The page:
Investing in startups is not like investing in the stock market. A good founding team will vet you in the same way as you are vetting them. If they don’t, you probably should think twice about investing in them as they might not be the kick-ass team you are looking for. Good cases usually have investors lining up and rounds tend to be overfilled.
In this post, I will walk you through why investors play a key role in extending the capabilities of the founding team. I will help you find out what you can bring to the table to make you a sought-after investor getting access to the most promising cases.
Startups should aim for more investors if the money is smart
There is a misconception amongst founders that startups don’t want to have too many actors on their cap table. But this is only true for dead equity which makes the case unattractive for future investors. What the startup wants is smart money!
The fact that you have an equity stake in the company fully aligns your incentives with the goals of the company unlike when the company hires the expertise for a fee. But you should be aware that the contributions from the investors likely will follow Prince’s Law and be Pareto distribution (more commonly called the 80 / 20 rule). It has been shown that the square root of the number of actors in a system (such as a company) will bring 50% of the value. Check out this YouTube video from Jordan Petersson for a more in-depth explanation.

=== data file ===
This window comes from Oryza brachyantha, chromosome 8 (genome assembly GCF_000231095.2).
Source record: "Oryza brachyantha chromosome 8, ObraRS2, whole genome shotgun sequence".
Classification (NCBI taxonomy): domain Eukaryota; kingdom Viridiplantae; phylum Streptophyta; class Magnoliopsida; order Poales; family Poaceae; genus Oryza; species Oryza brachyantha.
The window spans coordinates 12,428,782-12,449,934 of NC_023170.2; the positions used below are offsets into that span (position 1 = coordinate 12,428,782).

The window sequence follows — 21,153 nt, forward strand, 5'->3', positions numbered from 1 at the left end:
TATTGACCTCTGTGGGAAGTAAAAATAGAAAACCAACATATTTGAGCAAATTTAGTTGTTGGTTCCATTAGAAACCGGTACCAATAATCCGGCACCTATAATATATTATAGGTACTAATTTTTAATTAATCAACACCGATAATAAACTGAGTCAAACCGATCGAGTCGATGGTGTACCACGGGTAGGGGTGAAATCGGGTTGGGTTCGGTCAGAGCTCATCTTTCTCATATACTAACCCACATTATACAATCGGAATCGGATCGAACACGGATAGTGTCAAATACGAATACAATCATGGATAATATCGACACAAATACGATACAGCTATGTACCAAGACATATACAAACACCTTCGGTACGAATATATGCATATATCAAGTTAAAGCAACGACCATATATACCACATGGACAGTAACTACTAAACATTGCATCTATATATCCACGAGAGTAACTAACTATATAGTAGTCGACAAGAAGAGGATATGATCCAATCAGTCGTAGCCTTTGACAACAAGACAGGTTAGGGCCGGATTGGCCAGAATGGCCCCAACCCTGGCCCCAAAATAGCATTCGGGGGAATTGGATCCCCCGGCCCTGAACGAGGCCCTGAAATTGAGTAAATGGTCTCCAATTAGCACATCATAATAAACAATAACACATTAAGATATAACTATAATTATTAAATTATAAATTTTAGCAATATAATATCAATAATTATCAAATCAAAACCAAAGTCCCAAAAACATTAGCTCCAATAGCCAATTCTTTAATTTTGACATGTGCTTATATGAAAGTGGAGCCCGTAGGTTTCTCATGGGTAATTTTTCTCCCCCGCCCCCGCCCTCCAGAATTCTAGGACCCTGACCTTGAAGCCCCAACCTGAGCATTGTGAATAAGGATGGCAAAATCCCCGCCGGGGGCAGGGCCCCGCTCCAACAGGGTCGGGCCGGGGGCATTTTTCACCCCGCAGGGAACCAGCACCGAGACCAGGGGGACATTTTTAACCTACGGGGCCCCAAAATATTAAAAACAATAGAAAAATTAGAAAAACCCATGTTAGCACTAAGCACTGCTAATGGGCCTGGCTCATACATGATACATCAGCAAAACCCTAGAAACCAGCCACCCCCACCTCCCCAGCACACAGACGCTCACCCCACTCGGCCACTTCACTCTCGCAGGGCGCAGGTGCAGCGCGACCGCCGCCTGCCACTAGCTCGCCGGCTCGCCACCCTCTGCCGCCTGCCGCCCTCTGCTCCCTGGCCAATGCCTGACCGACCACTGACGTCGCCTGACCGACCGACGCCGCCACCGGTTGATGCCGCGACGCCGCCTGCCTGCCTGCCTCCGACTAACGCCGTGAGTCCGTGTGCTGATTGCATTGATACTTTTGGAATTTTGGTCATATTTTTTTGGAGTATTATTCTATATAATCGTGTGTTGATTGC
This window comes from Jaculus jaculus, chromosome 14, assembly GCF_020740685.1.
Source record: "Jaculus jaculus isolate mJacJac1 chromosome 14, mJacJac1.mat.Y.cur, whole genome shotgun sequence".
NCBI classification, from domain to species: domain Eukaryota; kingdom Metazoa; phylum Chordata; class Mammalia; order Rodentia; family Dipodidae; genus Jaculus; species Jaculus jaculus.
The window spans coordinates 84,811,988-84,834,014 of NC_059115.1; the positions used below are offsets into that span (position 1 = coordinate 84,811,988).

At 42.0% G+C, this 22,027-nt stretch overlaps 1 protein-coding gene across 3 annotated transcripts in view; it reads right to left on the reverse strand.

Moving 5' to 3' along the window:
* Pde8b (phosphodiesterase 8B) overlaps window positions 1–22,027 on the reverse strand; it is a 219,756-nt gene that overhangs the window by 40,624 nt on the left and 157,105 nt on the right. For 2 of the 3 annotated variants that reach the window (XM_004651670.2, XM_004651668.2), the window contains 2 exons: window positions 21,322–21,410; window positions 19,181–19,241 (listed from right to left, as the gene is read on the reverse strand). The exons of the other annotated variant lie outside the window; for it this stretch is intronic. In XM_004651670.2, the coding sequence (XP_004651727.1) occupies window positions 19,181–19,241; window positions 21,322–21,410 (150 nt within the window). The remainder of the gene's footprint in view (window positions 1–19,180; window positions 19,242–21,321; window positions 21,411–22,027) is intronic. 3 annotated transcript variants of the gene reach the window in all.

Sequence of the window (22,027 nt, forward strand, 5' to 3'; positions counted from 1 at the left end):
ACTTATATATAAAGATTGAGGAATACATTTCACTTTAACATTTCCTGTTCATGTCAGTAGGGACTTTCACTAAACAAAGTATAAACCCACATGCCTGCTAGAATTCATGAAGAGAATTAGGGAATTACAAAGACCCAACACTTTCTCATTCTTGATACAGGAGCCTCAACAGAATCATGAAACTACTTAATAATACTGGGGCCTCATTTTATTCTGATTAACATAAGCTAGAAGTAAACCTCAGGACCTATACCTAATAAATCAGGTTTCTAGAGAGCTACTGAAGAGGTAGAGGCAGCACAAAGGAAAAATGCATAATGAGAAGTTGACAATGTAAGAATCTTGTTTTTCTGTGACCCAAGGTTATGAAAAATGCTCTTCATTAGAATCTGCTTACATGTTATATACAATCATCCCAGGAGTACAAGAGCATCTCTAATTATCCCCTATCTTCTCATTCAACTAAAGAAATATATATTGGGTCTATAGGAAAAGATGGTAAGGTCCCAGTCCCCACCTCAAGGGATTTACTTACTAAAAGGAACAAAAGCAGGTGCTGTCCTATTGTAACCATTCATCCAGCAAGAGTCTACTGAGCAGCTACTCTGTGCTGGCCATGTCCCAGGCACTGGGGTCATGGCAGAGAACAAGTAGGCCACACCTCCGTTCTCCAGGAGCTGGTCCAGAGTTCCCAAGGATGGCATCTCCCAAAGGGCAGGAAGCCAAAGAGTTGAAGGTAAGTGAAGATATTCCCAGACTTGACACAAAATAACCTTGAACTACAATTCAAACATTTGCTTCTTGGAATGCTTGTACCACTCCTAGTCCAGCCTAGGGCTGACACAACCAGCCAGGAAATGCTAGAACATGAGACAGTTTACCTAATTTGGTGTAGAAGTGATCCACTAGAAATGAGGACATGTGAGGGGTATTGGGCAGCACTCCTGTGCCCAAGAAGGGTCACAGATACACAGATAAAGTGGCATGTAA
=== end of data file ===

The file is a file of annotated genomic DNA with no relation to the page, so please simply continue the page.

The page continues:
Smart money means that the investor also contributes in other aspects than merely writing a check. Contributions come in three types: skills, network, and insights. Let’s go through them one by one.
Skills: It takes years to master
A founding team is limited in skills and networks due to its size. However exceptional the team is, no one is a jack of all trades. Usually, the team has abilities of different degrees to build and sell the product. But to expect to have all the capabilities of a mature company with all its specialists is not realistic.
The skills needed to build a company and what your particular case needs are naturally dependent on who the founders are and the type of product they are building but here are some areas where I’ve noticed the team could need support:
- Product Development Methodology – How to build the right product for the right people with an effective process.
- Design – How to make the product a joy to use and visually pleasing.
- Writing agreements – It takes experience to know what co-founder- and shareholder agreements as well as a supplier- and customer contracts should contain. Chances are good that you have seen more of these types of documents than the founders.
- Planning the long-term funding journey of the company – What milestones need to be met to raise what amount of money to which valuations?
- Recruitment and building a team – Bringing on the wrong people could be the most costly mistake you can make as a company.
- Marketing and branding – Knowing how to frame your product and what channels to use to promote it.
Faced with a shortage of skills the company is faced with some options.
Either learning the new skill needed which takes valuable time. Or to hire an expensive consultant who will not be as vested in the success of the company as the team and the investors. Not to mention it is very expensive and a startup is often strapped for cash.
A smarter choice is to have a group of friendly people to reach out to for support. This is you and your fellow investors!